The Tri-State Steelheaders are nearing the halfway mark on their work started more than 10 years ago to encourage salmon runs through Mill Creek.
Now, the salmon restoration group is eyeing three more stretches of the concrete channel that controls the creek as it moves through Walla Walla: between Roosevelt Street and Division Avenue, between Sixth and Third avenues, and an underground section between Third Avenue and Colville Street.
They are only the latest phases in a decade-long effort to remediate the artificial concrete channel that Mill Creek flows through to make the waterway passable by summer steelhead, bull trout and reintroduced spring Chinook.
Those salmonid species once spawned freely in Mill Creek and its upstream tributaries but have since been greatly diminished by dams and other man-made structures, said Brian Burns, executive director of the Tri-State Steelheaders.
The 7-mile-long channel, including 2 miles of concrete, was originally built in the 1930s and ‘40s and was designed largely with flood control in mind.
But the way it was originally shaped is not favorable to fish passage, with water moving too fast for adult fish to easily navigate upstream or for juvenile fish to survive the trip downstream, Burns said.
Members of Tri-State Steelheaders have worked for years to remediate this by replacing portions of concrete with “roughness panels” throughout the concrete channel. These have studded projections that create friction and slow the creek.
The group is also planning to do work on the channel’s baffles, which are a configuration that is used to control sediment build up. As the water flows around each baffle, it accelerates and becomes shallower in those sections, making it more difficult for juvenile fish to navigate up and down the waterway to find cooler pools or evade predators.
On Monday, Jan. 11, the Tri-State Steelheaders received landowner agreements from Walla Walla County, which is responsible for the concrete channel itself, for the three upcoming sections of the channel. Those landowner agreements allow the group to apply for grants from the Fish Barrier Removal Board, Burns said.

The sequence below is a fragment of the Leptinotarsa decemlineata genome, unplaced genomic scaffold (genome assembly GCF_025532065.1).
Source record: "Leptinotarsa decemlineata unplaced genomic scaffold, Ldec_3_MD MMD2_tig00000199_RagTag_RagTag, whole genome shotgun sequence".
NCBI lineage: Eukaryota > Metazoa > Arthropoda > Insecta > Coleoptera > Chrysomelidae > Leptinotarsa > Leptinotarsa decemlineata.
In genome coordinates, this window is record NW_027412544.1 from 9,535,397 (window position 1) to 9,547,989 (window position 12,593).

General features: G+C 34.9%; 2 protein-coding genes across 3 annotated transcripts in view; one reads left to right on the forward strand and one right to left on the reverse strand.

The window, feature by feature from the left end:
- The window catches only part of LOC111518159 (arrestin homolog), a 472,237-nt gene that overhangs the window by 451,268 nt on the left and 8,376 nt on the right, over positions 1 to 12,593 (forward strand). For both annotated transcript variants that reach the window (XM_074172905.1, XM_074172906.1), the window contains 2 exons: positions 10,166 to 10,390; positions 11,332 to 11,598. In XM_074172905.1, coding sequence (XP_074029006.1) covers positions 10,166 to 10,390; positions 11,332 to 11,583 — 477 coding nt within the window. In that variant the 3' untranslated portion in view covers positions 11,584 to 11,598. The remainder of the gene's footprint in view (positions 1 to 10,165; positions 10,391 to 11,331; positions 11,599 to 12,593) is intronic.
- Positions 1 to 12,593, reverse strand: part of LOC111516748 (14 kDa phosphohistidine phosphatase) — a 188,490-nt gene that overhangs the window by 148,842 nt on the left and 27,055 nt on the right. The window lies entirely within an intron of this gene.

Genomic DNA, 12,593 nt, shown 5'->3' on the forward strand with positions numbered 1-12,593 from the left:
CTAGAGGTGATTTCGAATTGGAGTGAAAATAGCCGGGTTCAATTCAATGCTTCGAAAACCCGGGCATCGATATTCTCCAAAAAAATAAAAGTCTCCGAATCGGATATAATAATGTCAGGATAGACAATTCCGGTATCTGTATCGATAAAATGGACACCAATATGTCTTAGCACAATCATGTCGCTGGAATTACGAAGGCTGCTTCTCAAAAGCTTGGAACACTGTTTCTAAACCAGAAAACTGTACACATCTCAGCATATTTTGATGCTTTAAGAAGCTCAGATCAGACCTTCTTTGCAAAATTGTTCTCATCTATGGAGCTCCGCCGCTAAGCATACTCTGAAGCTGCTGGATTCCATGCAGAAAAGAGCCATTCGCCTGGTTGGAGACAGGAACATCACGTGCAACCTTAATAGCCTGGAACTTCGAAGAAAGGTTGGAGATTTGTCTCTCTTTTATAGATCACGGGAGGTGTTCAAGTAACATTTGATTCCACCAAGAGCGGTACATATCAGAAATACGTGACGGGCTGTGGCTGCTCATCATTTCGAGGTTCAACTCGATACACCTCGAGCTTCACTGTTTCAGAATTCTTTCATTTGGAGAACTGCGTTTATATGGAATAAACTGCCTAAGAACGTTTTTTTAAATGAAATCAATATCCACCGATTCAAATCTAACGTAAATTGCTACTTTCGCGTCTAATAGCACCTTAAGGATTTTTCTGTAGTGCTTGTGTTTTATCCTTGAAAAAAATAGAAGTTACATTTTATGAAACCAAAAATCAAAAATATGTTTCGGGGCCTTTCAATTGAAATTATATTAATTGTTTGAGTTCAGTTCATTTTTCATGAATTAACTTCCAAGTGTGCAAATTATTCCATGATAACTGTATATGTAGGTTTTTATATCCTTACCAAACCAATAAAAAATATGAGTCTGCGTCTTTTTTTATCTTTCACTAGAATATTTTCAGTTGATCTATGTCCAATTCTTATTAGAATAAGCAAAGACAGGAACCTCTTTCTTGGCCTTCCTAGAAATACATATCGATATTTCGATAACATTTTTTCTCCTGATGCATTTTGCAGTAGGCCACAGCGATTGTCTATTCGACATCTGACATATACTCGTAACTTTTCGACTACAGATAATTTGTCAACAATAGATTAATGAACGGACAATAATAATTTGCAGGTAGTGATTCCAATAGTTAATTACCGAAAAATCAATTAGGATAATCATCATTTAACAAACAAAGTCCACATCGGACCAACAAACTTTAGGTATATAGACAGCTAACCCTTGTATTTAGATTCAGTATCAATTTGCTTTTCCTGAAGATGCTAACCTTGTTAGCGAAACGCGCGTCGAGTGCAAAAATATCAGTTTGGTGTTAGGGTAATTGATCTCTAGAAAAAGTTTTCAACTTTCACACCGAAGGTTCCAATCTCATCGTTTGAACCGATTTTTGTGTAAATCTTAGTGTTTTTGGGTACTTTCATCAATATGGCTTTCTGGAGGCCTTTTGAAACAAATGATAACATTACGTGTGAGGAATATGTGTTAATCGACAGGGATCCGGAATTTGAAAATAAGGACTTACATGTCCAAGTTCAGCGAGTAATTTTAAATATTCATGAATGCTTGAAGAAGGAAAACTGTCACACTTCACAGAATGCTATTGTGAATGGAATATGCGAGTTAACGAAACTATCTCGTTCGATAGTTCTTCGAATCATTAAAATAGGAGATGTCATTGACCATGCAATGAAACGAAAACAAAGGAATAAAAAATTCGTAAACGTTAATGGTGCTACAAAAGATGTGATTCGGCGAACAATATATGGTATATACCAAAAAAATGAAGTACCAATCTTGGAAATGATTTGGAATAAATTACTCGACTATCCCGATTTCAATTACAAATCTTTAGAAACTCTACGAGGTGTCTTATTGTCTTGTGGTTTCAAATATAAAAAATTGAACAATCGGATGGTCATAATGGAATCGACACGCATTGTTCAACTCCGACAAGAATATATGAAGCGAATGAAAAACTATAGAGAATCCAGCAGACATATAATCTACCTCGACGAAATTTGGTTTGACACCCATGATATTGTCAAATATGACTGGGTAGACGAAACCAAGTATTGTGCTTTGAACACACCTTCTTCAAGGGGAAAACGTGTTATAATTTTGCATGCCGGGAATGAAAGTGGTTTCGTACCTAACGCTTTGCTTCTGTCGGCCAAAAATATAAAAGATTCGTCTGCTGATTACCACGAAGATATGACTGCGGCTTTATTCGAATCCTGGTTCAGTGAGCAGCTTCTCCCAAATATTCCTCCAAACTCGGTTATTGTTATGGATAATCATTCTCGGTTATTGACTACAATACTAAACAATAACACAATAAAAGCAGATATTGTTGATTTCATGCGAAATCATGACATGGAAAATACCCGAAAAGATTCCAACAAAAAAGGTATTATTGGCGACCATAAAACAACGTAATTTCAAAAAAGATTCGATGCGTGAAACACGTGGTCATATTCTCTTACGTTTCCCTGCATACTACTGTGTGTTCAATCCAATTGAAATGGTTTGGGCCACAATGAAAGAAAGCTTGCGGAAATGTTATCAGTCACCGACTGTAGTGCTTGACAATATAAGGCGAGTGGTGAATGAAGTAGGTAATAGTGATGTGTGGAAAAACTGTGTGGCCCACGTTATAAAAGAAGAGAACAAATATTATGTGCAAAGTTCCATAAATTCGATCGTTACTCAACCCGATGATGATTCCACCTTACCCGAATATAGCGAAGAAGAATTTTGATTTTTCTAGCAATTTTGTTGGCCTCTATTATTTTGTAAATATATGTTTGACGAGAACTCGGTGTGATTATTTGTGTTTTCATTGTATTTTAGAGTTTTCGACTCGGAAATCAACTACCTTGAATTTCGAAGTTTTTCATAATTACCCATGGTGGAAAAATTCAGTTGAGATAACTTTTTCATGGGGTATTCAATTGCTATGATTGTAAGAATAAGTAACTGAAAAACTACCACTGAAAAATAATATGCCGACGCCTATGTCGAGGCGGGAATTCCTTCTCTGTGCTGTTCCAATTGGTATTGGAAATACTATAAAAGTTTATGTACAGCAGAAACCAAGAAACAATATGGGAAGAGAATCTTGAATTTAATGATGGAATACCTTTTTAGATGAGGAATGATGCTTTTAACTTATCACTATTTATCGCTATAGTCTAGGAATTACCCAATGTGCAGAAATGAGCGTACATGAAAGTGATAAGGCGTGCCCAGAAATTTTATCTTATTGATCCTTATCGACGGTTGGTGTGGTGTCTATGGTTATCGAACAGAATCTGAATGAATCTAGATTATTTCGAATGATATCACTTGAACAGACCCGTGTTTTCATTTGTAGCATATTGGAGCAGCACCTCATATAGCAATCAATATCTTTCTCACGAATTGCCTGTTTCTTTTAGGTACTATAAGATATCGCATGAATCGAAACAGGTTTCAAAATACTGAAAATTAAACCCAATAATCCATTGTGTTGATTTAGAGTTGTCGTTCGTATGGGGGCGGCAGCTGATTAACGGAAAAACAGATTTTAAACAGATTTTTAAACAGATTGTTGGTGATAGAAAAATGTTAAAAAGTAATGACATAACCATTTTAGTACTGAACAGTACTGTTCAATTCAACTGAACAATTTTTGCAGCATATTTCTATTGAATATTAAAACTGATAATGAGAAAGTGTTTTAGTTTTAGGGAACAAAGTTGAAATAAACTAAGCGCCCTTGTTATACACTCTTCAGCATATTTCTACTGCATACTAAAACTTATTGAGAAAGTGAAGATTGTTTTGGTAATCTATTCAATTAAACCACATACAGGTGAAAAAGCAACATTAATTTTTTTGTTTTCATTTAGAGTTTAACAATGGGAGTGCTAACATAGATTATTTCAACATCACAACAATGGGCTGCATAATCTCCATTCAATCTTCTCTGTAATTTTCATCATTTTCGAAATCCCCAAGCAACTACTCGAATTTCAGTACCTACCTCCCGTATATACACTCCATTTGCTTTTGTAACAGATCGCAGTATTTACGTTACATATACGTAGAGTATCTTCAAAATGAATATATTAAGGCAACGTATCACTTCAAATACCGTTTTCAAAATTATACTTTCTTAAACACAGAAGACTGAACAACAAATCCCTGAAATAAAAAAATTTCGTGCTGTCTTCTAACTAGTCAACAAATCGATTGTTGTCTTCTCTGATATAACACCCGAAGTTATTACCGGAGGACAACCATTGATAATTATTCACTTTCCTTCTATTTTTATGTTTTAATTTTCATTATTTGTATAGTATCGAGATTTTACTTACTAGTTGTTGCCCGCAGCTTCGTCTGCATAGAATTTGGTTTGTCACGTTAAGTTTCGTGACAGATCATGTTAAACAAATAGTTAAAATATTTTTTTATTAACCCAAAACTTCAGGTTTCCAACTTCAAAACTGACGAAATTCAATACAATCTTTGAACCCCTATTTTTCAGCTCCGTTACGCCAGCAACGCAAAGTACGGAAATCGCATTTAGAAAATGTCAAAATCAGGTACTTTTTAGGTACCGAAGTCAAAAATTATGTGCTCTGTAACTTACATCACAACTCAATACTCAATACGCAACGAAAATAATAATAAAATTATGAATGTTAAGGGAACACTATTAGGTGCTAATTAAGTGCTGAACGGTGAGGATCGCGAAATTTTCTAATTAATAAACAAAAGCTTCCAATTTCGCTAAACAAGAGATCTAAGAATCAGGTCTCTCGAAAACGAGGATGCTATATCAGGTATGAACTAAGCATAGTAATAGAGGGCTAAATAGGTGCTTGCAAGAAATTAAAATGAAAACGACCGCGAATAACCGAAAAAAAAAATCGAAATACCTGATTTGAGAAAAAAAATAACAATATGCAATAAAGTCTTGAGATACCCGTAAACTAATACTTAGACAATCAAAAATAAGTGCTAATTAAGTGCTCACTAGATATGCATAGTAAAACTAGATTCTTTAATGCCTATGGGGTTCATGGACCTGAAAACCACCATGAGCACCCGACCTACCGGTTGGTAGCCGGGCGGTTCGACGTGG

Bids have already gone out for construction of the first section between Roosevelt and Division. The Tri-State Steelheaders originally received grant funding for the project in 2019, but rising construction costs have prompted the group to prepare to potentially request additional funds, Burns said.
The other two sections could prove trickier than earlier areas of the channel, he added.
The stretch between Sixth and Third avenues runs underneath the Fifth Avenue bridge, which could have complicated attempts to remediate the concrete in that section. Because there is a support pier for the bridge in the channel, new baffles and roughness panels couldn’t be added while still leaving sufficient room for the county’s maintenance vehicles to navigate that space in the future.
But the city of Walla Walla has independently moved forward with plans to remove that bridge, Burns said, providing Tri-State Steelheaders an opportunity to apply fish passage treatment measures to that area.
The final section runs underground between Third Avenue and Colville Street. Tri-State Steelheaders is currently only applying for grant funding to pay for design of that section, Burns said, because that section is differently constructed than the rest of the channel.
“The engineering needs to be adapted to fit the conditions underground,” Burns said. “Looking ahead to construction, we also want a work safety plan in place for people working down there, and there are also structural concerns that we don’t have elsewhere.”
Construction activity would vibrate the channel, and the roof of the underground section needs to be inspected to ensure that construction will not pose a risk, he continued.
The decades-long project to remediate the entire concrete channel is about halfway done, and it’s hard to say what impact it has had while still incomplete, Burns said. The group has focused its funds toward construction, not fish monitoring, he said, and there are a number of sizable gaps in passage treatment that could foil fish attempting to make their way through Mill Creek.
However, there has been some anecdotal evidence that fish are beginning to be seen upstream of the concrete channel, Burns said.